From pv magazine USA
The gap between the cost of land-based solar and floating solar has narrowed. Over the lifetime of a project, they are both close to reaching price parity.
Floating solar may have slightly higher capital costs, but it has lower operation and management (O&M) costs, no land costs, and the increased efficiency of the panels. “These factors over the system’s lifetime make floating solar as cost-effective and, in some cases less expensive, than land-based systems,” said Stetson Tchividjian, director of business development at D3Energy, a floating solar developer.
The price to install floating solar is about 10% to 15% higher, according to Tchividjian, but floating solar has lower O&M costs. Also, the panels stay cleaner because there are minimal dust or silt issues. The lower cost of solar materials and more efficient anchoring and construction practices have also helped push down the cost of floating solar technology.
Currently, the National Renewable Energy Lab (NREL) and the U.S. Department of Energy (DoE) are conducting a study to quantify the impacts and benefits of these floating systems. One of the main points they are examining is the cooling effect produced by the fact that floating solar panels are mounted over water. Similar studies conducted in Asia have shown that the increased efficiency ranged anywhere from 10% to 20%, Tchividjian said. Their research will be published next year.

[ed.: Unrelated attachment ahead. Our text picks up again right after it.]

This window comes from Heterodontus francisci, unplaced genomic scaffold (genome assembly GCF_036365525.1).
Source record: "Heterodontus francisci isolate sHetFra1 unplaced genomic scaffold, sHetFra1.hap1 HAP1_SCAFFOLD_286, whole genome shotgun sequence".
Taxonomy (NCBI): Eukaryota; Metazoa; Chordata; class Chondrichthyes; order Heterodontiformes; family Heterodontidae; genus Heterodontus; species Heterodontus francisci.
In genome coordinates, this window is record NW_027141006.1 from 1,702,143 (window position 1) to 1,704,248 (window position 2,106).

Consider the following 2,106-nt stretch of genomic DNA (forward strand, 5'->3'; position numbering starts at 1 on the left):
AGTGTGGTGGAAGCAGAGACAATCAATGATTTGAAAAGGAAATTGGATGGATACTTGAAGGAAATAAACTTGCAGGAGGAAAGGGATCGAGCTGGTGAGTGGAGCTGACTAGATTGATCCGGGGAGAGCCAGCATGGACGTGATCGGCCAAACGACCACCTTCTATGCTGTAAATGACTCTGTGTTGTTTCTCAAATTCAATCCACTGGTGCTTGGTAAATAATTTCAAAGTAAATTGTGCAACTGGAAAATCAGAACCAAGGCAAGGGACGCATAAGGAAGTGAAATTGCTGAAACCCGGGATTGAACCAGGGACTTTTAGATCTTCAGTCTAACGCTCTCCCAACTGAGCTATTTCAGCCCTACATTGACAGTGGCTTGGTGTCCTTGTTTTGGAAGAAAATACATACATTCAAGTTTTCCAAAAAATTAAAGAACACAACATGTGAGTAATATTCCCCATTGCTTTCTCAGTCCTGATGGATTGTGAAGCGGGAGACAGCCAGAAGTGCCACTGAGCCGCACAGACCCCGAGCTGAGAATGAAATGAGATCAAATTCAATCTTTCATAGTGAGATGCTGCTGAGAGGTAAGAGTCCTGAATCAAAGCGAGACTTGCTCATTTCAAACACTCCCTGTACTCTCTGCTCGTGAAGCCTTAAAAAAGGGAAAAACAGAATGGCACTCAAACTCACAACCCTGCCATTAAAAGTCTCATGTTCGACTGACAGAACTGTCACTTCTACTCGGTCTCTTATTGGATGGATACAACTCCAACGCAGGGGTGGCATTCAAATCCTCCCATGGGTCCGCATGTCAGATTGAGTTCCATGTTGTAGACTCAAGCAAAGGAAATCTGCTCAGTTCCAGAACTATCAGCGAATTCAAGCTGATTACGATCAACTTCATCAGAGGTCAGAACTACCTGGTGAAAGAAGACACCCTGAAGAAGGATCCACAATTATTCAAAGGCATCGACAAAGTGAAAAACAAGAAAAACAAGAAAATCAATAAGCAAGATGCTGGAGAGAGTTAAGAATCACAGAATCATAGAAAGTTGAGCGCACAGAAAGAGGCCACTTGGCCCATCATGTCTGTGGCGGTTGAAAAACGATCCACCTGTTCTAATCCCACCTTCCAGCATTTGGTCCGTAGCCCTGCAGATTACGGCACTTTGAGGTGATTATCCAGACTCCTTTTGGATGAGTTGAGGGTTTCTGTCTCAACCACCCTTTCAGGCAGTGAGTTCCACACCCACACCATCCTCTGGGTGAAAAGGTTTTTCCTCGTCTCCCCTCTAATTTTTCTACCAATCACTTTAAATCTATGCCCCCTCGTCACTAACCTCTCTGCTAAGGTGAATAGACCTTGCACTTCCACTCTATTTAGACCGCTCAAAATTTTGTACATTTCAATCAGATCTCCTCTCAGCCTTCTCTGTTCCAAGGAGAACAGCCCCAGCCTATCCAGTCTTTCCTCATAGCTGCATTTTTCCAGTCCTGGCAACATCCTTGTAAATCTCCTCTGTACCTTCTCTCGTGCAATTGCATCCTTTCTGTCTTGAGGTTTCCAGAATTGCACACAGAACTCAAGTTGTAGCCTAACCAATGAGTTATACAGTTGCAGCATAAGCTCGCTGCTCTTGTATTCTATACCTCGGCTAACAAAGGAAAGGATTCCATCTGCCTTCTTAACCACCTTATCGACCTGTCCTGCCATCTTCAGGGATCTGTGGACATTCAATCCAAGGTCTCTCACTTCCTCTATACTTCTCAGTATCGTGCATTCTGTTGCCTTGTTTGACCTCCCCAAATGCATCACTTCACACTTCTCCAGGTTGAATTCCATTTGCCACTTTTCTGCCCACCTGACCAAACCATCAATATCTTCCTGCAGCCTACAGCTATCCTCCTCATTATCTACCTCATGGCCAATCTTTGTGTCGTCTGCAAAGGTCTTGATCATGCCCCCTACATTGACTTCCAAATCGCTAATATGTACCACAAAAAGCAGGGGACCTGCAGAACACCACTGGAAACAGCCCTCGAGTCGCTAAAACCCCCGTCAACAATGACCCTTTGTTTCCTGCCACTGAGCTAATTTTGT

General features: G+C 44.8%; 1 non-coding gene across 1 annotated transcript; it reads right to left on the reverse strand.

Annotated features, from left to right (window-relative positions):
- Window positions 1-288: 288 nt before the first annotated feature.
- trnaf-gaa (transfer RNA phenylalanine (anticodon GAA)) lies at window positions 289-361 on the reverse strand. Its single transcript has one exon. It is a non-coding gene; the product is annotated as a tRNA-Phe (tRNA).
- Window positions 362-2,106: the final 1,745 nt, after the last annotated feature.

According to Tchividjian, utilities are already exploring different ways to implement floating solar. “One of the implementations that have piqued utilities’ interest has been the ability to utilize floating solar on their power plants’ cooling ponds. The infrastructure for interconnection is already there, and [the fact that there is] no need for land makes this a straight-forward solution,” he said.